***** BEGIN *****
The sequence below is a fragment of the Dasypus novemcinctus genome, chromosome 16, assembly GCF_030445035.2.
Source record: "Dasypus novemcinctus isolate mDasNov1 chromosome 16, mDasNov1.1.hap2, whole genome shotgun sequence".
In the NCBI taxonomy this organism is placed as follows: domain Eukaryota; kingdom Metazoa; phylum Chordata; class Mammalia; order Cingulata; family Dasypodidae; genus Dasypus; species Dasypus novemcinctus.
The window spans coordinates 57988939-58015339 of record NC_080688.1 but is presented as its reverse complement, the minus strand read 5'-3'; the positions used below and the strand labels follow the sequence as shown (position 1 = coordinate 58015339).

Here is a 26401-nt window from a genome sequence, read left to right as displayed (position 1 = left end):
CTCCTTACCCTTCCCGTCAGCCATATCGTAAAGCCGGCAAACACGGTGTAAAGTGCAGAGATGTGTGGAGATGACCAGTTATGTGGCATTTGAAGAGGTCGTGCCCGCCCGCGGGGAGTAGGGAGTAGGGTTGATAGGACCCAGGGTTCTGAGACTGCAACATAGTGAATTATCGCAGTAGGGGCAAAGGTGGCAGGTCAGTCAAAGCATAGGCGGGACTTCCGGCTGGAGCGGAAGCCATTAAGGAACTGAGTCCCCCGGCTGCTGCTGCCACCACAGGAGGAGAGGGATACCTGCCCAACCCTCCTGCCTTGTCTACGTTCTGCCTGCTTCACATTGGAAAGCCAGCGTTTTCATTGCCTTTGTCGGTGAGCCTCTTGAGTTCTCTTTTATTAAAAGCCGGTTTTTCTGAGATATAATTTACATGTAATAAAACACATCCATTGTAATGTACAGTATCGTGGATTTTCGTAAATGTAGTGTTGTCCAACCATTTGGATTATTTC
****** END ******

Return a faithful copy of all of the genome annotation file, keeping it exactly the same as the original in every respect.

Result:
The sequence below is a fragment of the Dasypus novemcinctus genome, chromosome 16, assembly GCF_030445035.2.
Source record: "Dasypus novemcinctus isolate mDasNov1 chromosome 16, mDasNov1.1.hap2, whole genome shotgun sequence".
In the NCBI taxonomy this organism is placed as follows: domain Eukaryota; kingdom Metazoa; phylum Chordata; class Mammalia; order Cingulata; family Dasypodidae; genus Dasypus; species Dasypus novemcinctus.
The window spans coordinates 57988939-58015339 of record NC_080688.1 but is presented as its reverse complement, the minus strand read 5'-3'; the positions used below and the strand labels follow the sequence as shown (position 1 = coordinate 58015339).

Here is a 26401-nt window from a genome sequence, read left to right as displayed (position 1 = left end):
CTCCTTACCCTTCCCGTCAGCCATATCGTAAAGCCGGCAAACACGGTGTAAAGTGCAGAGATGTGTGGAGATGACCAGTTATGTGGCATTTGAAGAGGTCGTGCCCGCCCGCGGGGAGTAGGGAGTAGGGTTGATAGGACCCAGGGTTCTGAGACTGCAACATAGTGAATTATCGCAGTAGGGGCAAAGGTGGCAGGTCAGTCAAAGCATAGGCGGGACTTCCGGCTGGAGCGGAAGCCATTAAGGAACTGAGTCCCCCGGCTGCTGCTGCCACCACAGGAGGAGAGGGATACCTGCCCAACCCTCCTGCCTTGTCTACGTTCTGCCTGCTTCACATTGGAAAGCCAGCGTTTTCATTGCCTTTGTCGGTGAGCCTCTTGAGTTCTCTTTTATTAAAAGCCGGTTTTTCTGAGATATAATTTACATGTAATAAAACACATCCATTGTAATGTACAGTATCGTGGATTTTCGTAAATGTAGTGTTGTCCAACCATTTGGATTATTTC